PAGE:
Cultured marble is a beautiful, durable material that has many household applications. Many homes in America contain countertops, shower surrounds or even windowsills made of this material. Typically manufactured in a factory, rather than cut from natural stone, cultured marble is an affordable and versatile material.
Preparing the Mold
Selecting the right mold is the first step manufacturers must take to create a beautiful piece of cultured marble. They wax the mold to make it as smooth as possible.
Manufacturers often apply a special gel coat to the mold after waxing. This coat gives a glossy finish to the cultured marble as well as acting as a release agent to assist in the demolding process. This gel coat must cure before you pour the materials into the mold. Some manufacturers may use a heat tunnel to speed this process.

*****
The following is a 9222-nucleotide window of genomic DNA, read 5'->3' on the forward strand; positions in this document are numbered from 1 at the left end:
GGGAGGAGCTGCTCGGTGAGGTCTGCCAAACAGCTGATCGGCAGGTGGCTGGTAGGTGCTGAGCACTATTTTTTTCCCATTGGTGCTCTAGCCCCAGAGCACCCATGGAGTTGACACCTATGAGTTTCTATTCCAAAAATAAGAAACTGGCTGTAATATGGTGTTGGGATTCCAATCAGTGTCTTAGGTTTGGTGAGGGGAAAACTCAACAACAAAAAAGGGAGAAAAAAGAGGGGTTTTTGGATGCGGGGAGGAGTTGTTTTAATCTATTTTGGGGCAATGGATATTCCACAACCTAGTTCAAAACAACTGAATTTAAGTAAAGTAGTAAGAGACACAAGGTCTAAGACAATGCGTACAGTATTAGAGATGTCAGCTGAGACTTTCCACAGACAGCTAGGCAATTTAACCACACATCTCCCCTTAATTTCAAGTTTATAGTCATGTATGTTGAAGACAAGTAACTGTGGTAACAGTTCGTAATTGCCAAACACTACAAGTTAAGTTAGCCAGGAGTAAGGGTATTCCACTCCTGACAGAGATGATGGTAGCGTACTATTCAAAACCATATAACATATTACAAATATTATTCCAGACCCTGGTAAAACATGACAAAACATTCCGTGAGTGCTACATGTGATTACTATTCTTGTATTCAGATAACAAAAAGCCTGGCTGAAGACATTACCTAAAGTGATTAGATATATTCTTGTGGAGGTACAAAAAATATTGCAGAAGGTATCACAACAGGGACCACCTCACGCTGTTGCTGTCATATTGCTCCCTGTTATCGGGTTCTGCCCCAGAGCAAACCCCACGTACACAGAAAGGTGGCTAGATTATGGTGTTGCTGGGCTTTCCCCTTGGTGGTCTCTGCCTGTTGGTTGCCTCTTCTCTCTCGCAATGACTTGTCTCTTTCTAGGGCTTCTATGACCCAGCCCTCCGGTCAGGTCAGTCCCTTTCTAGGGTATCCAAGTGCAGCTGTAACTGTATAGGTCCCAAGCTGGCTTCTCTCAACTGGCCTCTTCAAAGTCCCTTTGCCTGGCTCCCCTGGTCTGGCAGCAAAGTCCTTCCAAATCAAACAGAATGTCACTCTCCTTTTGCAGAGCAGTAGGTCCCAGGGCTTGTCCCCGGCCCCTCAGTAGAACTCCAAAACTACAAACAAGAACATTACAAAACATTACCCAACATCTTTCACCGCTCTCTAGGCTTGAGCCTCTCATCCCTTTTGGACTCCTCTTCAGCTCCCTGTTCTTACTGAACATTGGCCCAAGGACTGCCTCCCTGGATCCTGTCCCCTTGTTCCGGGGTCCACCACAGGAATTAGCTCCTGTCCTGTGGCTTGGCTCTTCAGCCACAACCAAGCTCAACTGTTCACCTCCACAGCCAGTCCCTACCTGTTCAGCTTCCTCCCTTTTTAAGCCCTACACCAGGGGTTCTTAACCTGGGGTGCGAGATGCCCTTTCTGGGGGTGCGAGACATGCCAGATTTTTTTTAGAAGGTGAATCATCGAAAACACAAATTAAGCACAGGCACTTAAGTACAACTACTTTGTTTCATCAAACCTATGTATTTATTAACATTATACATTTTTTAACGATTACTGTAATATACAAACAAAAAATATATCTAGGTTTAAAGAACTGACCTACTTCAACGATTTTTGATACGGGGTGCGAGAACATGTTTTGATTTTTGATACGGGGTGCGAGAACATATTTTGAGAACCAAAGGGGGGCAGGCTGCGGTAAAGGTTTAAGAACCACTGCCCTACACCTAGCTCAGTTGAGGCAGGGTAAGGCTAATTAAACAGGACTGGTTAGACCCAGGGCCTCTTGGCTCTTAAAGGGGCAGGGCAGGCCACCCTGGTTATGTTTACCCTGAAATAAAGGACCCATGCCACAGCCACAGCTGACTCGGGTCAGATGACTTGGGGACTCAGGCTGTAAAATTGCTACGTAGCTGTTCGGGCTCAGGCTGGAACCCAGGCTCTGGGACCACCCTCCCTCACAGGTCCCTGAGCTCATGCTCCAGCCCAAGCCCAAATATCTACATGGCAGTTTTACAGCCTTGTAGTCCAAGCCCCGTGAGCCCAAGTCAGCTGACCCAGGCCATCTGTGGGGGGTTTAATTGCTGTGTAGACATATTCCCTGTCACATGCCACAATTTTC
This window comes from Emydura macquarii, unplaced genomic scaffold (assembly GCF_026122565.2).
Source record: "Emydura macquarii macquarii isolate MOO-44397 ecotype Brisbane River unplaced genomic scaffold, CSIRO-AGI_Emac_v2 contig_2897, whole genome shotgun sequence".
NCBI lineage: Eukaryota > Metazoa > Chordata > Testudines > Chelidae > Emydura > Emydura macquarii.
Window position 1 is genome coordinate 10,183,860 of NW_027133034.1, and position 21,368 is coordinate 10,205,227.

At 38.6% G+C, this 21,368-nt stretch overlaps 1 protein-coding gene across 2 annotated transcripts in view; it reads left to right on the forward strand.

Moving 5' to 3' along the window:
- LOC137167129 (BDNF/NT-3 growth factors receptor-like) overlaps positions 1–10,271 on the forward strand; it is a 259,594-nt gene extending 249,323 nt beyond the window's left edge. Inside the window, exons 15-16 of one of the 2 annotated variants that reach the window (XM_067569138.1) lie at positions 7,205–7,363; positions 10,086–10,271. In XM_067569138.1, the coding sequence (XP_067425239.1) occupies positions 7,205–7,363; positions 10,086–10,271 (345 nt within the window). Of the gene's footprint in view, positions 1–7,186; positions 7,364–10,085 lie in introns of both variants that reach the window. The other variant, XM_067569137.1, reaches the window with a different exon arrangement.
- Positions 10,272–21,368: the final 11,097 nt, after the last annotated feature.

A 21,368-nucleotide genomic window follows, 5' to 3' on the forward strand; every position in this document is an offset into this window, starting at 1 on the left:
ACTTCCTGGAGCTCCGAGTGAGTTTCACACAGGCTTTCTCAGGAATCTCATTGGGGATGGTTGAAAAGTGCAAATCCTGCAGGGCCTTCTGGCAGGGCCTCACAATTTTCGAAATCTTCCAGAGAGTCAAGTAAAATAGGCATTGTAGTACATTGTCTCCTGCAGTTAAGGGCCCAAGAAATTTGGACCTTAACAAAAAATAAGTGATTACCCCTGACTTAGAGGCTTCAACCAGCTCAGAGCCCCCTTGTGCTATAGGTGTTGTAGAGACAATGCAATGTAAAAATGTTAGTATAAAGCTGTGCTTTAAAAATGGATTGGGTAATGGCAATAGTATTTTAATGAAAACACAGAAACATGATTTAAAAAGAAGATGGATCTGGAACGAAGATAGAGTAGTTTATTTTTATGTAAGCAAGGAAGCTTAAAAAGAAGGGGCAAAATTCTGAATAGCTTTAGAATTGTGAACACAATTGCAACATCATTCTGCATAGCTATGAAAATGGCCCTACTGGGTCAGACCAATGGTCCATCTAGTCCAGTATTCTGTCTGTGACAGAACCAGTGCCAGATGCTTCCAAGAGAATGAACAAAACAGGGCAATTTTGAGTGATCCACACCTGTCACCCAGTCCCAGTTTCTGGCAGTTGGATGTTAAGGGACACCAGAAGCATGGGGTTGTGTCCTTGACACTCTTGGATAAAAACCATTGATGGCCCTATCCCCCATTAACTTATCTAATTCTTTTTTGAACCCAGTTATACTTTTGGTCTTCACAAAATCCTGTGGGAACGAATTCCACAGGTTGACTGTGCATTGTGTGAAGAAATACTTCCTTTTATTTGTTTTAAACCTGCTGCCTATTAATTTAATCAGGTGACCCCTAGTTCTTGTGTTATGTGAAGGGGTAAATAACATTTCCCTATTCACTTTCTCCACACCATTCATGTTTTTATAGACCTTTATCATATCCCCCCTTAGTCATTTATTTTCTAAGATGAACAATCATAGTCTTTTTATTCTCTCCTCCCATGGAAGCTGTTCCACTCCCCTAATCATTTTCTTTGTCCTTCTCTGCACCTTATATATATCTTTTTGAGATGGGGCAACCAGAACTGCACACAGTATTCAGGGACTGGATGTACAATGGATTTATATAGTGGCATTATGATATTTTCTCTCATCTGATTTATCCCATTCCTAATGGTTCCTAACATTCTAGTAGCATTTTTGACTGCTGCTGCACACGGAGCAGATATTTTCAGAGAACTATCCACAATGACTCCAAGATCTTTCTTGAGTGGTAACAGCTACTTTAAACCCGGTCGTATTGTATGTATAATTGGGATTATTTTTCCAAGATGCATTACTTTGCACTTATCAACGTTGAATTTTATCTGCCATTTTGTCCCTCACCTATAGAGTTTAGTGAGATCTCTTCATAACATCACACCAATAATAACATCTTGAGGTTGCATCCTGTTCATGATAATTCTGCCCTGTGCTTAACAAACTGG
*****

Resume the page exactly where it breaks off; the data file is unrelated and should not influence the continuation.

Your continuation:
Pouring the Mold
Cultured marble is a mixture of calcium carbonate, plastic resin and pigments. The ingredients go into a special blender, then into the prepared mold. Manufacturers then place the mold on a vibrating table to remove any air bubbles trapped in the mixture, then they store the filled mold until the cultured marble has cured.
After curing, manufacturers demold the product. They sand off any extra material, called flashing, which accumulates around the edges of the mold. Finally, they buff the cultured marble to bring out the glossy finish.
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